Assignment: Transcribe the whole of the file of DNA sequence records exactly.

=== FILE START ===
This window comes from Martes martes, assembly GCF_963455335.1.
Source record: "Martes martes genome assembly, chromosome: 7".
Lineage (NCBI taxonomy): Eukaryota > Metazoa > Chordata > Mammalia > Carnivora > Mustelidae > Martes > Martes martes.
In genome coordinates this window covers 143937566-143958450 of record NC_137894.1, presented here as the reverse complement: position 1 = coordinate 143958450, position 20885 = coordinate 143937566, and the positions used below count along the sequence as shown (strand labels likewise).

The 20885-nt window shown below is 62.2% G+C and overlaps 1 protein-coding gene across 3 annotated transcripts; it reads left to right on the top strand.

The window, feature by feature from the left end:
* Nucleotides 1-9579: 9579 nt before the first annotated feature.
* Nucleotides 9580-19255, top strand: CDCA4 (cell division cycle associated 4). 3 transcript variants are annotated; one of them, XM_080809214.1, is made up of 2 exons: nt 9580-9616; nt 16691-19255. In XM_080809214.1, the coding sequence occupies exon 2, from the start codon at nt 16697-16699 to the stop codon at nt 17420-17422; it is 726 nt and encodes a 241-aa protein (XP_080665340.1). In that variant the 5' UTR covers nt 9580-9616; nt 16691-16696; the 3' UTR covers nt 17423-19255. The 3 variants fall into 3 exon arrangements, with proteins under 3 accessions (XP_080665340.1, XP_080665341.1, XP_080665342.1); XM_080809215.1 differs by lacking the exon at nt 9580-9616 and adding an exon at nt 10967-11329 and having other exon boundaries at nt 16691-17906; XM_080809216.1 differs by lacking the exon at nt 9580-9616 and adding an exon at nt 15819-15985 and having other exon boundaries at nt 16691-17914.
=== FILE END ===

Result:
This window comes from Martes martes, assembly GCF_963455335.1.
Source record: "Martes martes genome assembly, chromosome: 7".
Lineage (NCBI taxonomy): Eukaryota > Metazoa > Chordata > Mammalia > Carnivora > Mustelidae > Martes > Martes martes.
In genome coordinates this window covers 143937566-143958450 of record NC_137894.1, presented here as the reverse complement: position 1 = coordinate 143958450, position 20885 = coordinate 143937566, and the positions used below count along the sequence as shown (strand labels likewise).

The 20885-nt window shown below is 62.2% G+C and overlaps 1 protein-coding gene across 3 annotated transcripts; it reads left to right on the top strand.

The window, feature by feature from the left end:
* Nucleotides 1-9579: 9579 nt before the first annotated feature.
* Nucleotides 9580-19255, top strand: CDCA4 (cell division cycle associated 4). 3 transcript variants are annotated; one of them, XM_080809214.1, is made up of 2 exons: nt 9580-9616; nt 16691-19255. In XM_080809214.1, the coding sequence occupies exon 2, from the start codon at nt 16697-16699 to the stop codon at nt 17420-17422; it is 726 nt and encodes a 241-aa protein (XP_080665340.1). In that variant the 5' UTR covers nt 9580-9616; nt 16691-16696; the 3' UTR covers nt 17423-19255. The 3 variants fall into 3 exon arrangements, with proteins under 3 accessions (XP_080665340.1, XP_080665341.1, XP_080665342.1); XM_080809215.1 differs by lacking the exon at nt 9580-9616 and adding an exon at nt 10967-11329 and having other exon boundaries at nt 16691-17906; XM_080809216.1 differs by lacking the exon at nt 9580-9616 and adding an exon at nt 15819-15985 and having other exon boundaries at nt 16691-17914.